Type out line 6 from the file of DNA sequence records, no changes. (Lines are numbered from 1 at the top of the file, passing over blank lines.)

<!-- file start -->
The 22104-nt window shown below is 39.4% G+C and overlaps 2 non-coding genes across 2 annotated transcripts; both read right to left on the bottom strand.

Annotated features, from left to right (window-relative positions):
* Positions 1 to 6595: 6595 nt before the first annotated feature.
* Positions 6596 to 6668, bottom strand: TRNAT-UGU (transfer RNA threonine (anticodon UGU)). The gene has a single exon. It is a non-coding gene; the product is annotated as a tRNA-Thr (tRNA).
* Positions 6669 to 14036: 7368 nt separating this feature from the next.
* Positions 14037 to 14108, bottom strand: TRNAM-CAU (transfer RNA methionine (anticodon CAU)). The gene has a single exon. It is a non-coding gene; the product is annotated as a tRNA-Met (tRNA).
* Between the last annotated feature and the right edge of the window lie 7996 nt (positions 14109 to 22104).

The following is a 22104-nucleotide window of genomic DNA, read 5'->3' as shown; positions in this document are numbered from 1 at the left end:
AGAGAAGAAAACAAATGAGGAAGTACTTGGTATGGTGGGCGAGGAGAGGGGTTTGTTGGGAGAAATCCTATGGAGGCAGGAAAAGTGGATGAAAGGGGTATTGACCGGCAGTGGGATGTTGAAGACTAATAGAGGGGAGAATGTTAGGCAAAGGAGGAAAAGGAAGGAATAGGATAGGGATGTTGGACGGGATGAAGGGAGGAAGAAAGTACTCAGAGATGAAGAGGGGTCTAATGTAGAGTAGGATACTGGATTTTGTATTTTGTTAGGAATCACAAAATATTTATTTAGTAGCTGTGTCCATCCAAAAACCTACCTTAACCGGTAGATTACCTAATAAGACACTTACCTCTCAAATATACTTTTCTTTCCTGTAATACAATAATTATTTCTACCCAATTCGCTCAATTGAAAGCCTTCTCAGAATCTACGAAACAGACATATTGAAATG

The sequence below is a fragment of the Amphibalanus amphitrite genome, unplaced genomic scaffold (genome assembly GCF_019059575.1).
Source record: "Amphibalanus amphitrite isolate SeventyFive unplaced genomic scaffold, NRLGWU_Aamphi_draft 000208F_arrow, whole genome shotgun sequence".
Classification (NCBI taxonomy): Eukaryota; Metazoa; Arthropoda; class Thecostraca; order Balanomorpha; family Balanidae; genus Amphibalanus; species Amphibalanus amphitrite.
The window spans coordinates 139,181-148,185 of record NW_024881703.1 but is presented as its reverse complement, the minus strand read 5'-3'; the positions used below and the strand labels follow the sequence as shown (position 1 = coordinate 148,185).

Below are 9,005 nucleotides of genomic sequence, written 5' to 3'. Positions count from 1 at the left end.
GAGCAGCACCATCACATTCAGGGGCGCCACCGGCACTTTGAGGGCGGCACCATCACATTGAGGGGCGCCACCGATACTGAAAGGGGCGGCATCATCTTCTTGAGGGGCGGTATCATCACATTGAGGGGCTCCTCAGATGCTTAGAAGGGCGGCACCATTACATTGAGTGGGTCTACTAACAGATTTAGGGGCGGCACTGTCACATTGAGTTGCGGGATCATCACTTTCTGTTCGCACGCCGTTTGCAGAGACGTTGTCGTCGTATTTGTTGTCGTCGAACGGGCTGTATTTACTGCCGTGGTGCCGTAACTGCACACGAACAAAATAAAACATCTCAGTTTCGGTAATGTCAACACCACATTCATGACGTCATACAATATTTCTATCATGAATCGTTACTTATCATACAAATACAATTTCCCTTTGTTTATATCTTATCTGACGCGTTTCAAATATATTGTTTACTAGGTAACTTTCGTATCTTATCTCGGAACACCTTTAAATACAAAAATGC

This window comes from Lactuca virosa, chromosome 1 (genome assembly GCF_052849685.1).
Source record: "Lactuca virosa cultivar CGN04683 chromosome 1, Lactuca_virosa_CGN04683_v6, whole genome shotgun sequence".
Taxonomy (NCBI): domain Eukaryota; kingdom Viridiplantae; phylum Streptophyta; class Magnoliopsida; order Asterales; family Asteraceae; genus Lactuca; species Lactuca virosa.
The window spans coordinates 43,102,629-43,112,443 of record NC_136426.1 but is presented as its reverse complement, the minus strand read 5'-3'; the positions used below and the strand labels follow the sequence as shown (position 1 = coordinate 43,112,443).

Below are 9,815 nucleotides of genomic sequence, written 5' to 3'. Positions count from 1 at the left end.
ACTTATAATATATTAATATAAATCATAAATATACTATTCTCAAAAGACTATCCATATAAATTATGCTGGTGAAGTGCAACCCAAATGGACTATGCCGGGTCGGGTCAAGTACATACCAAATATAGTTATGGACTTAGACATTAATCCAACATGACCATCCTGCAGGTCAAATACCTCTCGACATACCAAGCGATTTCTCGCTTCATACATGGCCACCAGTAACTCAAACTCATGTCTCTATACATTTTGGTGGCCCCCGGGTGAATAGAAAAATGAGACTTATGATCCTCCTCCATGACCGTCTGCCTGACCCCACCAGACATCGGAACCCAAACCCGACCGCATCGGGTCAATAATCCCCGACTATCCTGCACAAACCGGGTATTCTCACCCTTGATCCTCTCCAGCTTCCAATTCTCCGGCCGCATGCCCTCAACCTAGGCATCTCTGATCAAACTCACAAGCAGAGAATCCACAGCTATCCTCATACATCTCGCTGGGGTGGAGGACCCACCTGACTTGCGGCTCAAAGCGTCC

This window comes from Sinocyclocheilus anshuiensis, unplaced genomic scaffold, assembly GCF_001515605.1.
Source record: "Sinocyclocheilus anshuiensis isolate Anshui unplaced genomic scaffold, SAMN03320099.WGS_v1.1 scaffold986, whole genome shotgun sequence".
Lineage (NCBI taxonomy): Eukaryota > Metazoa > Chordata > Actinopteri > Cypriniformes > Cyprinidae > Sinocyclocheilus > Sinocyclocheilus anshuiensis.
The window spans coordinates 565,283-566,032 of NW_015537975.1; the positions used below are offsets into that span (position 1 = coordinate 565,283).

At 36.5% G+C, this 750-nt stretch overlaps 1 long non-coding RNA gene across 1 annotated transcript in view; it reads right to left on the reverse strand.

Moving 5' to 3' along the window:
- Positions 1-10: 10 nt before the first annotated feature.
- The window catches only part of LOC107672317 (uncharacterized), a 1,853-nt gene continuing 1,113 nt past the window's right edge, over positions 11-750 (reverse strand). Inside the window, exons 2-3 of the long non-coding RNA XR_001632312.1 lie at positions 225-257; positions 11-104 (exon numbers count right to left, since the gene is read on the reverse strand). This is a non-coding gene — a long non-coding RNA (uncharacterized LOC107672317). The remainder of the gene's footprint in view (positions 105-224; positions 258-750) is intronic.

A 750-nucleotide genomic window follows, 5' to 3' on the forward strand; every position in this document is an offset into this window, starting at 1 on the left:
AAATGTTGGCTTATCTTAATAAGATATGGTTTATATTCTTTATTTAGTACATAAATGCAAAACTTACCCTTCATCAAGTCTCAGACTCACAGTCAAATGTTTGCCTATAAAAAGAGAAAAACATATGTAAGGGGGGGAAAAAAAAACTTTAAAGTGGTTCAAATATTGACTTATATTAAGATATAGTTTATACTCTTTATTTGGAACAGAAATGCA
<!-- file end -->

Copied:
* Positions 14037 to 14108, bottom strand: TRNAM-CAU (transfer RNA methionine (anticodon CAU)). The gene has a single exon. It is a non-coding gene; the product is annotated as a tRNA-Met (tRNA).